View more studies here.
Find out about my Maine Fall Foliage photography workshop.
There’s lots of great art in Maine!
Here are six great museums presented geographically from north to south.
A collecting and teaching museum focussing on American art. It houses and displays the largest collection of John Marin and Alex Katz’ paintings as well as Richard Serra’s works on paper.
There’s always something new and old on view at the Farnsworth. The museum has one of the nation’s largest collections of works by sculptor Louise Nevelson. Its Wyeth Center features works of Andrew, N.C. and Jamie Wyeth, which is extended by the Olson House (Christina’s World) in nearby Cushing.
A contemporary arts institution, presenting a year-round program of changing exhibitions featuring the work of emerging and established artists with ties to Maine.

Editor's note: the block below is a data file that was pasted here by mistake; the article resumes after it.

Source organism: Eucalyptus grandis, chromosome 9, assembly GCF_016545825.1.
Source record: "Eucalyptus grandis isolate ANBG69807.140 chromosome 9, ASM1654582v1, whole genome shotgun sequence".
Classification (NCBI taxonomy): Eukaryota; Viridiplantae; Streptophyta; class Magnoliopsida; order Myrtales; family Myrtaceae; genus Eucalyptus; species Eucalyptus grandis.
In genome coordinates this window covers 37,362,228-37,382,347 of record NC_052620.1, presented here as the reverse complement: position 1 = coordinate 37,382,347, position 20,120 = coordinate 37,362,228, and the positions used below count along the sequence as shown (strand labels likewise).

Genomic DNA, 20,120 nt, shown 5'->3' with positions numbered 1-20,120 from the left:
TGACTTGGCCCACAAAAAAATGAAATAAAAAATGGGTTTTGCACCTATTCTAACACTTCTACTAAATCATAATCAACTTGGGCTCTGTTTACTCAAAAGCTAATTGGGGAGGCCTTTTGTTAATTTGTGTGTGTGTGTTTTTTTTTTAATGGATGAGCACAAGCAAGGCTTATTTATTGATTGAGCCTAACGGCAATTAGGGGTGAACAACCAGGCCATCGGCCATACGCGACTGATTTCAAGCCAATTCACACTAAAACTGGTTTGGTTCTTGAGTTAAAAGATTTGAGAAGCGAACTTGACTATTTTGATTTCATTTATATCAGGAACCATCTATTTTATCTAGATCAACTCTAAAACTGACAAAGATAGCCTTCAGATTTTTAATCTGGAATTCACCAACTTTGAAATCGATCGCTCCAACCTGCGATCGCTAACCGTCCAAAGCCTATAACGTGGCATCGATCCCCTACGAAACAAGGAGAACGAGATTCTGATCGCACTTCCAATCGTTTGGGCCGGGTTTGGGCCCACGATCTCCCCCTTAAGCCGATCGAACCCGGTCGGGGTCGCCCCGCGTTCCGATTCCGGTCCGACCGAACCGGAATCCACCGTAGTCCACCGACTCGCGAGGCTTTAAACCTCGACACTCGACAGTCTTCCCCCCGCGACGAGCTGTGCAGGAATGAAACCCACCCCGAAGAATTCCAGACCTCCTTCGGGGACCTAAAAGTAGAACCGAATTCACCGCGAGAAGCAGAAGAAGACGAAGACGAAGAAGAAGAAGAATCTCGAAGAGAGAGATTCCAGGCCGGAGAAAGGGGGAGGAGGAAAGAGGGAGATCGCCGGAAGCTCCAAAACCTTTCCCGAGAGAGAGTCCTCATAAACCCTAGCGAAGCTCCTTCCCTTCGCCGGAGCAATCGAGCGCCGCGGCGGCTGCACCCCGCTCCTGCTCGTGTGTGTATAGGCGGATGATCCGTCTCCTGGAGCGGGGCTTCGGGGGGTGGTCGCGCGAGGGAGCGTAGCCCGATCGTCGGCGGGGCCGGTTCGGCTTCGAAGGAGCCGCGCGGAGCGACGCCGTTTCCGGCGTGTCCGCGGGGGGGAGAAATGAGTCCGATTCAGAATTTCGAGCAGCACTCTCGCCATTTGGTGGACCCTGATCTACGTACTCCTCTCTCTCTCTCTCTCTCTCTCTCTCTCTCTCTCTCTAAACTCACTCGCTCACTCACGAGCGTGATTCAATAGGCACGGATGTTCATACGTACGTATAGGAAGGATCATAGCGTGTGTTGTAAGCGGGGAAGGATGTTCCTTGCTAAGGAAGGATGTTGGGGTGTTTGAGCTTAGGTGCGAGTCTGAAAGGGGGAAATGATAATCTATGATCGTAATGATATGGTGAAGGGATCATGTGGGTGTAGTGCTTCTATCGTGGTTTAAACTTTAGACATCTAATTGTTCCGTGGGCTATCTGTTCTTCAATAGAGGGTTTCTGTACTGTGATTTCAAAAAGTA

Assyrian reliefs in Maine? And much more! The Bowdoin art collection includes Antiquities, European,and American collections including memorabilia from Winslow Homer’s nearby studio.
Significant holdings of American, European, and contemporary art, as well as iconic works from Maine, the museum brings it all to life with unparalleled programming, from special events, family activities, and community conversations to PMA Films, curator talks, and tours of the Winslow Homer Studio—it’s all happening at the PMA.
Celebrating its origins in Ogunquit’s art colonies it acquires, preserves, exhibits, and interprets American art.
Looking for more fun things to do?
One of the largest lighthouse museums in the United States.
Its mission is to collect, preserve, exhibit and operate pre-1940 aircraft, ground vehicles, engines and related technologies significant to the evolution of transportation for the purpose of education. Special events offer car rallies and air shows.
It sits on a 20-acre campus on the banks of the Kennebec River in “The City of Ships”. Daily cruises visit some of Maine’s most iconic lighthouses from the water and get an up-close look at Navy vessels under construction at Bath Iron Works.